eral ; that's fourth-proofbrandy." The general looked
a moment at his host, and then said, " Heavens ! is
that so? Then here goes for a little more;" and filled
the glass to the brim ami drank it with great glee,
while the good old dominie laughed heartily at the
general's appreciation of the quality of his liquor.

B2CTBAI I- I ROM I in. PIONX1 B REl OBDS

The following extracts, from the original " record
hook" of the township, will give a verj good idea of

who the pioneer aettlers of this town-hip were ami

what they did :

m tin. town-meeting, March, 1709, "Tin- Daj Ilia Dos/i Tax was

Idebj ii ten] i i i Ilia Town "

1776.— " Henry Ti'iill la to Itavi on III ihlillnp

fbi ayeerfbi so long a Unio ae he ahnll koop the Wlddow Deebay. n

" Ua] l,177o Horn. William D - i r, has

I) Tool n lo i p On' widow Deshao

i . > ■ - 1 April last past for tha aim of ulna pi la Aro shillings,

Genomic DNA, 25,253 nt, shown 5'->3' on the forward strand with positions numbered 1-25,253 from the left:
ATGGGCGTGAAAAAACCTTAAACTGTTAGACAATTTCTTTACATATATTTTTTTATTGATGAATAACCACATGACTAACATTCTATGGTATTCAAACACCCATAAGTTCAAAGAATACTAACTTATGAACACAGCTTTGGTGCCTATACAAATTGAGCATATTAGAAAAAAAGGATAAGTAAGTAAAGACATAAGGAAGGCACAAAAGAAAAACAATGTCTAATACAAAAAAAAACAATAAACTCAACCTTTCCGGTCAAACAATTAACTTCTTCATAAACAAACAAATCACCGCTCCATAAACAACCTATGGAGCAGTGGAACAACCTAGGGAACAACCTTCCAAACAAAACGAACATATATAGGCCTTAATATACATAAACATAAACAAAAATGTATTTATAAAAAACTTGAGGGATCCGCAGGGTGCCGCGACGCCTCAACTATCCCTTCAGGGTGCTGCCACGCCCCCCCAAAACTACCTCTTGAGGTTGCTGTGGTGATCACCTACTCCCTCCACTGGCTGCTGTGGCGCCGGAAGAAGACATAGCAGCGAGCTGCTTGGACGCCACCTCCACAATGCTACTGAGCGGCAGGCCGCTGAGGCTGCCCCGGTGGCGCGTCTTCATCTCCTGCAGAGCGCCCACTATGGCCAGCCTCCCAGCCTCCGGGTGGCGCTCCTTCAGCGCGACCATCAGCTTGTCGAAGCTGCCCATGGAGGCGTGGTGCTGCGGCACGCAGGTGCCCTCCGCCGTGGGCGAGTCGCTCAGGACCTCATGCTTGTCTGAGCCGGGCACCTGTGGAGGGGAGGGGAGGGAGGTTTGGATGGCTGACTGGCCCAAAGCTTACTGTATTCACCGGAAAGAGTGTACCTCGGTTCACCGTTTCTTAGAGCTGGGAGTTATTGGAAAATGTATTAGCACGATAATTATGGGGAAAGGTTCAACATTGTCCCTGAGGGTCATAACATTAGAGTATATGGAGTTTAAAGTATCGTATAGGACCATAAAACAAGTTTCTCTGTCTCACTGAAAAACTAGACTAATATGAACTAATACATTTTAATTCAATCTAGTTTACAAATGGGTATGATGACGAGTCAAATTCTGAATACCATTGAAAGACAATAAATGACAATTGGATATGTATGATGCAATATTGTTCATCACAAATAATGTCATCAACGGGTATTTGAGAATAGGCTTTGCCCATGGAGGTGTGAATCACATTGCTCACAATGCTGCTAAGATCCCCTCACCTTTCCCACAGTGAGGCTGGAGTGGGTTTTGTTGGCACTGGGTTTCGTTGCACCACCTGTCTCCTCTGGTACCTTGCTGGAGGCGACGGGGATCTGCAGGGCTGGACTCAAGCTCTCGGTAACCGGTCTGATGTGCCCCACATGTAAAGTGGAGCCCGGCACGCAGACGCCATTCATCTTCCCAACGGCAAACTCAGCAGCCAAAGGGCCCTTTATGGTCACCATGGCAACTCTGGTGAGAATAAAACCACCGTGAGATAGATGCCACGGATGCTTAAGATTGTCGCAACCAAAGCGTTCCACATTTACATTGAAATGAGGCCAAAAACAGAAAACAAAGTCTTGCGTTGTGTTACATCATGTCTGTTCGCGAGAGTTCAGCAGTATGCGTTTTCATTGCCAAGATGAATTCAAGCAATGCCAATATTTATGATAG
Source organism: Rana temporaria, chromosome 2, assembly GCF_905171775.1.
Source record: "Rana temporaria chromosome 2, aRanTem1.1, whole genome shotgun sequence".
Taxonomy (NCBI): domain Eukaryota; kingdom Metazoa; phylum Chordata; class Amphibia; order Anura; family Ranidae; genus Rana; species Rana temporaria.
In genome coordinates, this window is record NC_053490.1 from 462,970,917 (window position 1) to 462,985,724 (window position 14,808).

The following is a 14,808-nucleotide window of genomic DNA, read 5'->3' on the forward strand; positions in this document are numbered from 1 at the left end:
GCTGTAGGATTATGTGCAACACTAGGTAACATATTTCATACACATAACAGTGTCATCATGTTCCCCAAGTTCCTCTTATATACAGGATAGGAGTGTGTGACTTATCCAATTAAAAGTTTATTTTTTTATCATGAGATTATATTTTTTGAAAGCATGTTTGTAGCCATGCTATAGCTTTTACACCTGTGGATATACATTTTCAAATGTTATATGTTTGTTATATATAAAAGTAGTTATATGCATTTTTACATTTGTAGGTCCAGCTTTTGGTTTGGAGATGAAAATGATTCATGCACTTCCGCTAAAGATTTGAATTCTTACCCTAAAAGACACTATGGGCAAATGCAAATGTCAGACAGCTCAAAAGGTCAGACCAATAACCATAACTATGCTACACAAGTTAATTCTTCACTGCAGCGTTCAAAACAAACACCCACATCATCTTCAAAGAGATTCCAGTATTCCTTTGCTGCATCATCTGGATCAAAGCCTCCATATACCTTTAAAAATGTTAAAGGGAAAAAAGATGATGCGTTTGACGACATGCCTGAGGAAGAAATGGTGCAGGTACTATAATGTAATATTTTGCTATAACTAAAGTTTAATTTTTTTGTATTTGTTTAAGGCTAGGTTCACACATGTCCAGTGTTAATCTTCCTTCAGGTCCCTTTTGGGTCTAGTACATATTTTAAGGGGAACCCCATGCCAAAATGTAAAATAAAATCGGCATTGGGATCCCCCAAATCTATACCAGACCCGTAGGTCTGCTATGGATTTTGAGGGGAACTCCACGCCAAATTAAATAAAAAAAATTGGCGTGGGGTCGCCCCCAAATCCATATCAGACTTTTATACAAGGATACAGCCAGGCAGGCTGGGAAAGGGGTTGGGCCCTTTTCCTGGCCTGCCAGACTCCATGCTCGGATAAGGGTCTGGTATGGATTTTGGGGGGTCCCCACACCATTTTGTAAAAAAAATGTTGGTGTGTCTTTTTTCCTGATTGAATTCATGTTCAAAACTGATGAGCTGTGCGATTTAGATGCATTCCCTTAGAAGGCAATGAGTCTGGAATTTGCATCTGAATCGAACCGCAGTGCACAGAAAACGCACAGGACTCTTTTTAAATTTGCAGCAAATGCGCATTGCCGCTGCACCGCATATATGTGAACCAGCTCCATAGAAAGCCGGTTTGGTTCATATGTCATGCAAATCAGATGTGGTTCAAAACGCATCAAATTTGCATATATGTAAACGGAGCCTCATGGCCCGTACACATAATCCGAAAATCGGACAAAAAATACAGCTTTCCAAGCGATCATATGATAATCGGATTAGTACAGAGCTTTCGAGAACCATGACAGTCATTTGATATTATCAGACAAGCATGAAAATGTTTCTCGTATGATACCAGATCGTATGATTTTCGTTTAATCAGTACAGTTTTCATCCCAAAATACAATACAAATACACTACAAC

or In proportli.ii f..r the ti oli.- will ta with liim. Note.— She was not

Willing to go I" Hi -i.r.v T..1."

" Dr. Joseph Sweezy to Knowl Town. To the in v In In- hands ait

i Ills i ley was given Into

1 77 1, and ii" in 1 1 1..-1 acooont to be

Thus a "ill I ii that the old doctor's ..itiriol record

was a clean one, wblcb limny offli lal* would like U.i have said of their

ni day.

u November 20, TTTu. — Willi. nn Btrlnger Beeonled one htray year old

Fast l.lfr.r. She Is Brow u, and has a Crap "f Inn Bight Kar and a slit

in the same With .. -'no TalL"

Dec. 17, 1776.— » David Luce Recorded one stray Bam Harked with